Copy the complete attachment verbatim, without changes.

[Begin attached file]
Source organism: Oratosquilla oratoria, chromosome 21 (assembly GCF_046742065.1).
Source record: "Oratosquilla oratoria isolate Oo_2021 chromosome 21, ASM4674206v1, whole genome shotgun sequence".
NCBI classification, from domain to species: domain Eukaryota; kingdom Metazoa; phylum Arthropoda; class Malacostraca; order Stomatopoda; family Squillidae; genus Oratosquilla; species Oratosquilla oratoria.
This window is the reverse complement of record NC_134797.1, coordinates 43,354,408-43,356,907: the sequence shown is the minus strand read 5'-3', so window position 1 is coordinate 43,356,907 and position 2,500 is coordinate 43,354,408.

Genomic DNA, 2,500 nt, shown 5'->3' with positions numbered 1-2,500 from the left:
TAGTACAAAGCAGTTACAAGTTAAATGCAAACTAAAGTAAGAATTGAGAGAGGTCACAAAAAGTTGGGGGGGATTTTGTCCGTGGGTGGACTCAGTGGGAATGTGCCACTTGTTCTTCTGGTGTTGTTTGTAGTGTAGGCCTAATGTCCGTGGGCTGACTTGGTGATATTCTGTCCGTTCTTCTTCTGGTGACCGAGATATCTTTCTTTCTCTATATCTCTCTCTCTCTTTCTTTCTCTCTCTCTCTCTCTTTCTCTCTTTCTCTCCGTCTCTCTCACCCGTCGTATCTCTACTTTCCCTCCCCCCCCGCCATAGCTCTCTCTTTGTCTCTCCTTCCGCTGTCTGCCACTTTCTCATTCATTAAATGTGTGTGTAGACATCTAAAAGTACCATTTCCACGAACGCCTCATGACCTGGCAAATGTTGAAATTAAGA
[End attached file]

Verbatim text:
Source organism: Oratosquilla oratoria, chromosome 21 (assembly GCF_046742065.1).
Source record: "Oratosquilla oratoria isolate Oo_2021 chromosome 21, ASM4674206v1, whole genome shotgun sequence".
NCBI classification, from domain to species: domain Eukaryota; kingdom Metazoa; phylum Arthropoda; class Malacostraca; order Stomatopoda; family Squillidae; genus Oratosquilla; species Oratosquilla oratoria.
This window is the reverse complement of record NC_134797.1, coordinates 43,354,408-43,356,907: the sequence shown is the minus strand read 5'-3', so window position 1 is coordinate 43,356,907 and position 2,500 is coordinate 43,354,408.

Genomic DNA, 2,500 nt, shown 5'->3' with positions numbered 1-2,500 from the left:
TAGTACAAAGCAGTTACAAGTTAAATGCAAACTAAAGTAAGAATTGAGAGAGGTCACAAAAAGTTGGGGGGGATTTTGTCCGTGGGTGGACTCAGTGGGAATGTGCCACTTGTTCTTCTGGTGTTGTTTGTAGTGTAGGCCTAATGTCCGTGGGCTGACTTGGTGATATTCTGTCCGTTCTTCTTCTGGTGACCGAGATATCTTTCTTTCTCTATATCTCTCTCTCTCTTTCTTTCTCTCTCTCTCTCTCTTTCTCTCTTTCTCTCCGTCTCTCTCACCCGTCGTATCTCTACTTTCCCTCCCCCCCCGCCATAGCTCTCTCTTTGTCTCTCCTTCCGCTGTCTGCCACTTTCTCATTCATTAAATGTGTGTGTAGACATCTAAAAGTACCATTTCCACGAACGCCTCATGACCTGGCAAATGTTGAAATTAAGA